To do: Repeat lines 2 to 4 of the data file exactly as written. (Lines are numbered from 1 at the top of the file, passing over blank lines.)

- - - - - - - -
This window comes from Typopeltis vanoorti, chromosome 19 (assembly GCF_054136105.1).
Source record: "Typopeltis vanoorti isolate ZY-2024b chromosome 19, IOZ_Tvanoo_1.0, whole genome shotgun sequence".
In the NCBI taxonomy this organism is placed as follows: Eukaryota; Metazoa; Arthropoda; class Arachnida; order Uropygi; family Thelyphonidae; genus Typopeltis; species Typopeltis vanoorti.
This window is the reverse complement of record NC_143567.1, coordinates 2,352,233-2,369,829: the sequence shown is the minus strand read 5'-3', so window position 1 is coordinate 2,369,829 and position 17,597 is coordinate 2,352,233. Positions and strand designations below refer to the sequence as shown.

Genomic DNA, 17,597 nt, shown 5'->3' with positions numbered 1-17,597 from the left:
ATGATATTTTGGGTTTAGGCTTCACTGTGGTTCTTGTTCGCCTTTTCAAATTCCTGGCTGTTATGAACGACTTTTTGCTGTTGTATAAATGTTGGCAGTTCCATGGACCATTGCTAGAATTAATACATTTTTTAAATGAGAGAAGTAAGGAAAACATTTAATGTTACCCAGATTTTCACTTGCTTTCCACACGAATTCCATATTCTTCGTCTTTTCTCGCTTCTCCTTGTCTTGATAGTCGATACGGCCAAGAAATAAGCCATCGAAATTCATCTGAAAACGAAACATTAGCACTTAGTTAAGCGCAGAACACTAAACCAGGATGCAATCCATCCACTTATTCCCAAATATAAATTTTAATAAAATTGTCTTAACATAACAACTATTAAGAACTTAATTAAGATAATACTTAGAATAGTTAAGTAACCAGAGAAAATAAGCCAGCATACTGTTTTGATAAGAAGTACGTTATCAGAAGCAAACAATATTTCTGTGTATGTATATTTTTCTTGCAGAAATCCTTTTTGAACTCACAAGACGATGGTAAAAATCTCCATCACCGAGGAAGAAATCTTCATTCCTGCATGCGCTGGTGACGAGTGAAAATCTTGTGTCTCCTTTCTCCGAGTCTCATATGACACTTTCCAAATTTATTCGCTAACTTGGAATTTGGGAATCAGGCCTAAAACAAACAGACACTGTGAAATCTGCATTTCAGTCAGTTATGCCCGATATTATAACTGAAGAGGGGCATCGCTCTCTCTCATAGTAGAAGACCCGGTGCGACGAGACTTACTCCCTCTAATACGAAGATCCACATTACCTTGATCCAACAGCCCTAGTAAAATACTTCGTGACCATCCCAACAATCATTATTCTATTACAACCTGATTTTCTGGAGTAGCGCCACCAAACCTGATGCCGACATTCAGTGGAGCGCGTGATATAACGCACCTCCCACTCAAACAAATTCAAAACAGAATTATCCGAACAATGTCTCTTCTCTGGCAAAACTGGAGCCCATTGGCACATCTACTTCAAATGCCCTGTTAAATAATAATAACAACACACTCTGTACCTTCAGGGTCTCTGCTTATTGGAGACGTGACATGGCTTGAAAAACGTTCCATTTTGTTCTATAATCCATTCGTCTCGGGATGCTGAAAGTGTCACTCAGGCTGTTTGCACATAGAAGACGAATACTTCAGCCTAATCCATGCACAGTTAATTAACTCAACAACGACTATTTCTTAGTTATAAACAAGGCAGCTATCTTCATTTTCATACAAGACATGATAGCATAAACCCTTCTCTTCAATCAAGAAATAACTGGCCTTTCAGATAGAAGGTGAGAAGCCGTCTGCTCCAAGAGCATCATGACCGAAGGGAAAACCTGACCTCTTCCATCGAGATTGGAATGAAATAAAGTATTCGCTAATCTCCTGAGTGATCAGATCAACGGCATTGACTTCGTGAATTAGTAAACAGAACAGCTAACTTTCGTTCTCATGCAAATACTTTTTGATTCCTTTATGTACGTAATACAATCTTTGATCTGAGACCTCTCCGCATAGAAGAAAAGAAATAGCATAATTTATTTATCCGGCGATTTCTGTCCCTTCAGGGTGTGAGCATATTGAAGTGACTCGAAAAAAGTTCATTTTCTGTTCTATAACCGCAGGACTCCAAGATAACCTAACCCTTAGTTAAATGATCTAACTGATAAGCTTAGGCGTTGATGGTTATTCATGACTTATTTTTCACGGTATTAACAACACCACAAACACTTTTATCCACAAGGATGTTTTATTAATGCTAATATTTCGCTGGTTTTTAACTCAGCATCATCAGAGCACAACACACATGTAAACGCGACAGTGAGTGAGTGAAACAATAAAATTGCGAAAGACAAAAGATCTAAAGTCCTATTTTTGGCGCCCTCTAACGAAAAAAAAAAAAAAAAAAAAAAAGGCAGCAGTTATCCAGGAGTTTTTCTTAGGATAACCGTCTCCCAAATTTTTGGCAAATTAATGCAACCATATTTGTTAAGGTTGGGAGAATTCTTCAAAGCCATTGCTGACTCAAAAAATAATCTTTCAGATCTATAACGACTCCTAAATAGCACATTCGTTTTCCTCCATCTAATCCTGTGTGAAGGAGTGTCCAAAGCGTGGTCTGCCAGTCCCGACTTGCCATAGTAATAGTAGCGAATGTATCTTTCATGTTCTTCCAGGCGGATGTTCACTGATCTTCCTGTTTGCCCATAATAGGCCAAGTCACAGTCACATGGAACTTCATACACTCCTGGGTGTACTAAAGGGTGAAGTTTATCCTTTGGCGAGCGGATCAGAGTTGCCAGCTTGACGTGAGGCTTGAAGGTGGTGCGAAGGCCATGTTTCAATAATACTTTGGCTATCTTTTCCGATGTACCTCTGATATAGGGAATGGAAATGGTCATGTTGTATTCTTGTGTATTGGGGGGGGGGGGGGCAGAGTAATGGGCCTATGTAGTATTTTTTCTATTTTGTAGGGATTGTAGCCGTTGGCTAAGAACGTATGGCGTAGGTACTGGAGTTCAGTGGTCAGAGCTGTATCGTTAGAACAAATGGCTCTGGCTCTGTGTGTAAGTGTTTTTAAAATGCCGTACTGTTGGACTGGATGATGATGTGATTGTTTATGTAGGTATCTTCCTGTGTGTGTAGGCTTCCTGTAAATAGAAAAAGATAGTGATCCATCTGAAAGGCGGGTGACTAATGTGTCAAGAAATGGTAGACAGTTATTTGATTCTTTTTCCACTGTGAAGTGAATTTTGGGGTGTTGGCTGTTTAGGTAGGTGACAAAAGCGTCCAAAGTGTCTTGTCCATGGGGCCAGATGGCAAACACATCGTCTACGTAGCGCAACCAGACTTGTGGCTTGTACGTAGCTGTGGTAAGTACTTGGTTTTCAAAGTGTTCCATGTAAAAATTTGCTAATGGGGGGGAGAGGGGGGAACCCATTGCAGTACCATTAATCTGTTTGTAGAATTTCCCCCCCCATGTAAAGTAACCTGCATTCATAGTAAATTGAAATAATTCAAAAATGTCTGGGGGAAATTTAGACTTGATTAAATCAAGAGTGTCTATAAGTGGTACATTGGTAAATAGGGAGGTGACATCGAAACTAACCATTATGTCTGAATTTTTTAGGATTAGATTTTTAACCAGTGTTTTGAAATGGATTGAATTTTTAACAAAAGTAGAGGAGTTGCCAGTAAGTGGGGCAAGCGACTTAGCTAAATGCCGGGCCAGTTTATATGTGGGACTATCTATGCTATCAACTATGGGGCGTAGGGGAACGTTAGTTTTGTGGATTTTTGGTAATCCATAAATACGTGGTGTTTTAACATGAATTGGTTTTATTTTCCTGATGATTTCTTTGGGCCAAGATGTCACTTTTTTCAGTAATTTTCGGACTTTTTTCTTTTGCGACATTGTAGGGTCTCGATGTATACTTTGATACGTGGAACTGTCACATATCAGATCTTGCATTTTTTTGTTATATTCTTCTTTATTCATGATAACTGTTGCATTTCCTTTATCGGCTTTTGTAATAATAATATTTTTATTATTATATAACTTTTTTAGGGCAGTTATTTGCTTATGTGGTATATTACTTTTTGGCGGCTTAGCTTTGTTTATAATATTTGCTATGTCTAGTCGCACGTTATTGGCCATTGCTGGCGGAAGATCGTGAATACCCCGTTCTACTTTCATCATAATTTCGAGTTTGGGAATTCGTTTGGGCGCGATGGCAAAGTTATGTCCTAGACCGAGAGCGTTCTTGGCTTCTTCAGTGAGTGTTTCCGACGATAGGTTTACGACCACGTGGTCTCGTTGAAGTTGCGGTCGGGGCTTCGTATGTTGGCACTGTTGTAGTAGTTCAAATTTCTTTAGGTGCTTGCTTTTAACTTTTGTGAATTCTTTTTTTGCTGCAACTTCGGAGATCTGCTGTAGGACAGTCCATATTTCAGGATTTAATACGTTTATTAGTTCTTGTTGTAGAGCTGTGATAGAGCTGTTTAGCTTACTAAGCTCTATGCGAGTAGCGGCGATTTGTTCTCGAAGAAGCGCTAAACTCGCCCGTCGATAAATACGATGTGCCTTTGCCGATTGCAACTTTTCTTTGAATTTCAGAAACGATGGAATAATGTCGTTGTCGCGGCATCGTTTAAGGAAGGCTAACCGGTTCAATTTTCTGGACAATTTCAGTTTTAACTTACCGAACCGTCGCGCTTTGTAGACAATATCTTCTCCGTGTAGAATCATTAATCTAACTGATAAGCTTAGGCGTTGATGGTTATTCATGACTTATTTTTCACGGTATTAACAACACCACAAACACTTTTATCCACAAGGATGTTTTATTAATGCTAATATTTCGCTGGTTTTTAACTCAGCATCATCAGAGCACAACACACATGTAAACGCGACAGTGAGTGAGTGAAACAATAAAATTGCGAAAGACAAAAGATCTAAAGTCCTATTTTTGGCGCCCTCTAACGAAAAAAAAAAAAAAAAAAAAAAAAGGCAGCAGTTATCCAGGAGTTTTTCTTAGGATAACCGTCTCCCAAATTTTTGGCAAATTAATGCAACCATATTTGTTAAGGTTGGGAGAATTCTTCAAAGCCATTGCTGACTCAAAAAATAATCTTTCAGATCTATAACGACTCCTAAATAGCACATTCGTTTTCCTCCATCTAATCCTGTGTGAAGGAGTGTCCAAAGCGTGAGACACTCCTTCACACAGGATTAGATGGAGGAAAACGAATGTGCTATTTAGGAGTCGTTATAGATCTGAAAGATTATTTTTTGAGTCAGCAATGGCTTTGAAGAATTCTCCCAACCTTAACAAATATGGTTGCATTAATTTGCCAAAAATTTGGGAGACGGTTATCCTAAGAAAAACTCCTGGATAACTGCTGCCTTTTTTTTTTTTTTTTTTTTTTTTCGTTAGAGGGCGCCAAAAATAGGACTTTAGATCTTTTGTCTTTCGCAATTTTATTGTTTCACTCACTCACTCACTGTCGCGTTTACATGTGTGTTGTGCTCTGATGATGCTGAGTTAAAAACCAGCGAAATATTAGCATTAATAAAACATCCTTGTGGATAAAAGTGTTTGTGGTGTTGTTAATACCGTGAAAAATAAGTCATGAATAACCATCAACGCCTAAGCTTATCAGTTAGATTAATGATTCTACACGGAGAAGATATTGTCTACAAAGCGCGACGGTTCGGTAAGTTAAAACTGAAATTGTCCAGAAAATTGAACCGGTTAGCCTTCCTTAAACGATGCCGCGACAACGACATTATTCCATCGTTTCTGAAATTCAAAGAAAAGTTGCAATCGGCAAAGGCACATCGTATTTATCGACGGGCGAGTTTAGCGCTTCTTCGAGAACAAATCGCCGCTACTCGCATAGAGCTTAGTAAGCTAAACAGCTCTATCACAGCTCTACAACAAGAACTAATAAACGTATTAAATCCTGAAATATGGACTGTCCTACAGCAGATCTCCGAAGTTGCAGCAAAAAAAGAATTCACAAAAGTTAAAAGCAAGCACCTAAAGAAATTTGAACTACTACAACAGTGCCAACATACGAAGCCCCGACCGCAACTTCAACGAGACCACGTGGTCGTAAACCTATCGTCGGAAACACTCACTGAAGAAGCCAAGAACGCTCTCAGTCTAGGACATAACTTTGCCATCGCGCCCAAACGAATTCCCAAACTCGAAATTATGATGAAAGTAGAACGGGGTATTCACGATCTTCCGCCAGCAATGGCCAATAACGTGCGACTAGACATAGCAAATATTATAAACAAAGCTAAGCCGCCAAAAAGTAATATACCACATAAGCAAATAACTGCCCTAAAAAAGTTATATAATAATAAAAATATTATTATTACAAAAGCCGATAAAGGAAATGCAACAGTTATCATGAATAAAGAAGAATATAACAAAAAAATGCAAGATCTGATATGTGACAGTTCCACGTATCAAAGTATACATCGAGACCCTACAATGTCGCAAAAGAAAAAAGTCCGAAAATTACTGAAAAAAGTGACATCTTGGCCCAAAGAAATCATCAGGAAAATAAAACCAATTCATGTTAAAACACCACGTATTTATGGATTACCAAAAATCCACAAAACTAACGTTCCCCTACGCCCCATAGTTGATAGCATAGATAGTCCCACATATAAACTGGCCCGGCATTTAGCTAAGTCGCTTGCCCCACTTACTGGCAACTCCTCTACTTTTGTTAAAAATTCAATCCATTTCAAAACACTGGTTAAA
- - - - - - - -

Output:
Source record: "Typopeltis vanoorti isolate ZY-2024b chromosome 19, IOZ_Tvanoo_1.0, whole genome shotgun sequence".
In the NCBI taxonomy this organism is placed as follows: Eukaryota; Metazoa; Arthropoda; class Arachnida; order Uropygi; family Thelyphonidae; genus Typopeltis; species Typopeltis vanoorti.
This window is the reverse complement of record NC_143567.1, coordinates 2,352,233-2,369,829: the sequence shown is the minus strand read 5'-3', so window position 1 is coordinate 2,369,829 and position 17,597 is coordinate 2,352,233. Positions and strand designations below refer to the sequence as shown.